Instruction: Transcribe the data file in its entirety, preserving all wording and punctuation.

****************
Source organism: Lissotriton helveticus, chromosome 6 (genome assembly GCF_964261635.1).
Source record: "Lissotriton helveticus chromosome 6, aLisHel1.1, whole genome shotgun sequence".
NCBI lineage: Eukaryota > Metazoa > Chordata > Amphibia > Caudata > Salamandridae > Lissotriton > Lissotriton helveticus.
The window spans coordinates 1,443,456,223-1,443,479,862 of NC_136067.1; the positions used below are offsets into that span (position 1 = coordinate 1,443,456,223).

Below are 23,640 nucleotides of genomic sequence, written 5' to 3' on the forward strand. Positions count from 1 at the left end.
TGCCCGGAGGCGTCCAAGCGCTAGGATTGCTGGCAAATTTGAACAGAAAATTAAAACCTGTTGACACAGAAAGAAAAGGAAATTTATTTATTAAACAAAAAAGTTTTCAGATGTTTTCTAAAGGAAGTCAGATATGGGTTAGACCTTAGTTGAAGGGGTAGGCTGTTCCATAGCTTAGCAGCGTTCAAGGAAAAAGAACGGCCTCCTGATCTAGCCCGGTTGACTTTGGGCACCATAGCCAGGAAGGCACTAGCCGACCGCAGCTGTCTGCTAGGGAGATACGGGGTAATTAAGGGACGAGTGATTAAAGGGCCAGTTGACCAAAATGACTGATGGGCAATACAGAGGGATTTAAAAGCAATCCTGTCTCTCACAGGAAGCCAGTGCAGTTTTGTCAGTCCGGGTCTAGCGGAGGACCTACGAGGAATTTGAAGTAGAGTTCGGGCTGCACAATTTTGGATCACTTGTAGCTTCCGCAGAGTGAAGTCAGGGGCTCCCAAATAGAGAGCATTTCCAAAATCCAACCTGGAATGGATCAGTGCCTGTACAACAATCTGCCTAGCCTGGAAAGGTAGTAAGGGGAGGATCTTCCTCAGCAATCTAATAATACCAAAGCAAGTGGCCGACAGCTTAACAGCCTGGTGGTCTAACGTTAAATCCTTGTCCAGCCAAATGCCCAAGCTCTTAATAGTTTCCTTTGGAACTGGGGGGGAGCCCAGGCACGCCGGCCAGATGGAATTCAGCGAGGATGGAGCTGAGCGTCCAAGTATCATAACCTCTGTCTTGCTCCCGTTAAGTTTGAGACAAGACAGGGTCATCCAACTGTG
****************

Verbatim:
Source organism: Lissotriton helveticus, chromosome 6 (genome assembly GCF_964261635.1).
Source record: "Lissotriton helveticus chromosome 6, aLisHel1.1, whole genome shotgun sequence".
NCBI lineage: Eukaryota > Metazoa > Chordata > Amphibia > Caudata > Salamandridae > Lissotriton > Lissotriton helveticus.
The window spans coordinates 1,443,456,223-1,443,479,862 of NC_136067.1; the positions used below are offsets into that span (position 1 = coordinate 1,443,456,223).

Below are 23,640 nucleotides of genomic sequence, written 5' to 3' on the forward strand. Positions count from 1 at the left end.
TGCCCGGAGGCGTCCAAGCGCTAGGATTGCTGGCAAATTTGAACAGAAAATTAAAACCTGTTGACACAGAAAGAAAAGGAAATTTATTTATTAAACAAAAAAGTTTTCAGATGTTTTCTAAAGGAAGTCAGATATGGGTTAGACCTTAGTTGAAGGGGTAGGCTGTTCCATAGCTTAGCAGCGTTCAAGGAAAAAGAACGGCCTCCTGATCTAGCCCGGTTGACTTTGGGCACCATAGCCAGGAAGGCACTAGCCGACCGCAGCTGTCTGCTAGGGAGATACGGGGTAATTAAGGGACGAGTGATTAAAGGGCCAGTTGACCAAAATGACTGATGGGCAATACAGAGGGATTTAAAAGCAATCCTGTCTCTCACAGGAAGCCAGTGCAGTTTTGTCAGTCCGGGTCTAGCGGAGGACCTACGAGGAATTTGAAGTAGAGTTCGGGCTGCACAATTTTGGATCACTTGTAGCTTCCGCAGAGTGAAGTCAGGGGCTCCCAAATAGAGAGCATTTCCAAAATCCAACCTGGAATGGATCAGTGCCTGTACAACAATCTGCCTAGCCTGGAAAGGTAGTAAGGGGAGGATCTTCCTCAGCAATCTAATAATACCAAAGCAAGTGGCCGACAGCTTAACAGCCTGGTGGTCTAACGTTAAATCCTTGTCCAGCCAAATGCCCAAGCTCTTAATAGTTTCCTTTGGAACTGGGGGGGAGCCCAGGCACGCCGGCCAGATGGAATTCAGCGAGGATGGAGCTGAGCGTCCAAGTATCATAACCTCTGTCTTGCTCCCGTTAAGTTTGAGACAAGACAGGGTCATCCAACTGTG